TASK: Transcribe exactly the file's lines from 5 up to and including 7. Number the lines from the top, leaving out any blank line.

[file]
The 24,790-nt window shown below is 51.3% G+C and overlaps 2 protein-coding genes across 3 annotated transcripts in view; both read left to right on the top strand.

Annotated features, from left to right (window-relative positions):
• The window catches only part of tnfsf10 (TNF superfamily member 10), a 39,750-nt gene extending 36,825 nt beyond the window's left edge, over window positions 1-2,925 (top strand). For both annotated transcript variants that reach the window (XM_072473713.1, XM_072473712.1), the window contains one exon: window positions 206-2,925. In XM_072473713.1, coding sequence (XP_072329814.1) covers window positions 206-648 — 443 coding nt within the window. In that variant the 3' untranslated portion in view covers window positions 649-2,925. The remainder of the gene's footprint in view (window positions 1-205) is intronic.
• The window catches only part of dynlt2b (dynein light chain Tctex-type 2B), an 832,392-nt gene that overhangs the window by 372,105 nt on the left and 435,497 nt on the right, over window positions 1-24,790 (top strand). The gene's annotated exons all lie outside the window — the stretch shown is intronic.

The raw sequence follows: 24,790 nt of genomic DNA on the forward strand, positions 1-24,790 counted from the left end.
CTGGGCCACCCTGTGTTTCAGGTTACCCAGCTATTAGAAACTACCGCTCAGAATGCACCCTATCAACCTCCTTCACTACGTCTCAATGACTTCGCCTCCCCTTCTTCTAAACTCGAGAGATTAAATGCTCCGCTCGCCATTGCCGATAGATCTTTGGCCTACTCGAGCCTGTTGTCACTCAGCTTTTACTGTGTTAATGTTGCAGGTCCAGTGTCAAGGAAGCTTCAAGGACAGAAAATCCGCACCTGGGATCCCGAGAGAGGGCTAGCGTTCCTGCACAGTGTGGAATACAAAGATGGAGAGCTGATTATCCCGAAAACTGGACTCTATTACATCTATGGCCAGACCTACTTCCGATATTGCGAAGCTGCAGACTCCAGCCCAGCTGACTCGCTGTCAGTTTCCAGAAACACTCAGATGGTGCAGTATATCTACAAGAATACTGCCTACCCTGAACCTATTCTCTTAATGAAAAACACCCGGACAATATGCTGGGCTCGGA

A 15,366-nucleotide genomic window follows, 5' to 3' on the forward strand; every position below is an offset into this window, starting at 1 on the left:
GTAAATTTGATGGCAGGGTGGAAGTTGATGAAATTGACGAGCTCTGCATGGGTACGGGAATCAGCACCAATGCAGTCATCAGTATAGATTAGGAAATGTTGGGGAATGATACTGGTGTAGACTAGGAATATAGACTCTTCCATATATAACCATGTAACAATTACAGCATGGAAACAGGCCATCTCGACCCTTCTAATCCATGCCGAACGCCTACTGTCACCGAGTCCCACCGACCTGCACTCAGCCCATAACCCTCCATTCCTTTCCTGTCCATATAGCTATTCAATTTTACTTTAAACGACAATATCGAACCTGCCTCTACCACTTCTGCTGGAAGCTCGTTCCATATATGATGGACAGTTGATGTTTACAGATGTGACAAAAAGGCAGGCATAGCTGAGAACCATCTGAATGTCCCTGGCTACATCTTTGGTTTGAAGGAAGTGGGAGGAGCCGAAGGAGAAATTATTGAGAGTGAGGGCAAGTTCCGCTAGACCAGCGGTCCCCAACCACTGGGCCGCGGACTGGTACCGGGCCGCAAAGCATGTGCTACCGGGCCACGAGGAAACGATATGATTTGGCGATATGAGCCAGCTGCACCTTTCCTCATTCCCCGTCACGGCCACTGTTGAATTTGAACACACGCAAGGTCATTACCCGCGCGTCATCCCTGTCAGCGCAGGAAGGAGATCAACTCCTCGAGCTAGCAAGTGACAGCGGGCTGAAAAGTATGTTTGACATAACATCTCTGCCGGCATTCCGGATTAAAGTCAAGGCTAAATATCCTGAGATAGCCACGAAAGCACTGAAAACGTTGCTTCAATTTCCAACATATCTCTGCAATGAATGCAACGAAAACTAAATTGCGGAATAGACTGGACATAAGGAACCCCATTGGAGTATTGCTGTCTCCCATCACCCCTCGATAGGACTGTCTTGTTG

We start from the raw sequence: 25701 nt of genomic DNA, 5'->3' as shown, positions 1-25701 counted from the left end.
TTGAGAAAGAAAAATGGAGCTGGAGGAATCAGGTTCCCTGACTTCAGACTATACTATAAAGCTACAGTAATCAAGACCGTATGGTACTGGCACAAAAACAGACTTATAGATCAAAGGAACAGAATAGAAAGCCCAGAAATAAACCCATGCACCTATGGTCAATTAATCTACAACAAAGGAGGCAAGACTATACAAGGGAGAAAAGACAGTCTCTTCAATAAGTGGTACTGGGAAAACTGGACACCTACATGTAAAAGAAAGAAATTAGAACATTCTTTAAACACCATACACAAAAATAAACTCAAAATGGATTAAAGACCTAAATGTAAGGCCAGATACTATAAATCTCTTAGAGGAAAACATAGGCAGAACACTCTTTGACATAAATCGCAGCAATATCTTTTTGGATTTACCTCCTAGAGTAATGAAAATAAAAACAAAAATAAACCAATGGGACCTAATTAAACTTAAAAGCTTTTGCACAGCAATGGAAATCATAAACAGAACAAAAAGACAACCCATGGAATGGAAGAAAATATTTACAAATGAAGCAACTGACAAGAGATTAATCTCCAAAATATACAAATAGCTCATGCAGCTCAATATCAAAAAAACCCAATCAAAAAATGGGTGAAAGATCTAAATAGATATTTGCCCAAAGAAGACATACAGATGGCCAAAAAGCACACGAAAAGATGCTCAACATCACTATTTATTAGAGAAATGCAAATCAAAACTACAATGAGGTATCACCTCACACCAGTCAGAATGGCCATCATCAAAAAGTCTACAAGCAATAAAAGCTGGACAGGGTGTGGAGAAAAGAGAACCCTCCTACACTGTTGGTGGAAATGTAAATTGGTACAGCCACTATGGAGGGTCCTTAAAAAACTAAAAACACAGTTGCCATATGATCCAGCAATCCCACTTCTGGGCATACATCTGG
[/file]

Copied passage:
The raw sequence follows: 24,790 nt of genomic DNA on the forward strand, positions 1-24,790 counted from the left end.
CTGGGCCACCCTGTGTTTCAGGTTACCCAGCTATTAGAAACTACCGCTCAGAATGCACCCTATCAACCTCCTTCACTACGTCTCAATGACTTCGCCTCCCCTTCTTCTAAACTCGAGAGATTAAATGCTCCGCTCGCCATTGCCGATAGATCTTTGGCCTACTCGAGCCTGTTGTCACTCAGCTTTTACTGTGTTAATGTTGCAGGTCCAGTGTCAAGGAAGCTTCAAGGACAGAAAATCCGCACCTGGGATCCCGAGAGAGGGCTAGCGTTCCTGCACAGTGTGGAATACAAAGATGGAGAGCTGATTATCCCGAAAACTGGACTCTATTACATCTATGGCCAGACCTACTTCCGATATTGCGAAGCTGCAGACTCCAGCCCAGCTGACTCGCTGTCAGTTTCCAGAAACACTCAGATGGTGCAGTATATCTACAAGAATACTGCCTACCCTGAACCTATTCTCTTAATGAAAAACACCCGGACAATATGCTGGGCTCGGA

A 15,366-nucleotide genomic window follows, 5' to 3' on the forward strand; every position below is an offset into this window, starting at 1 on the left: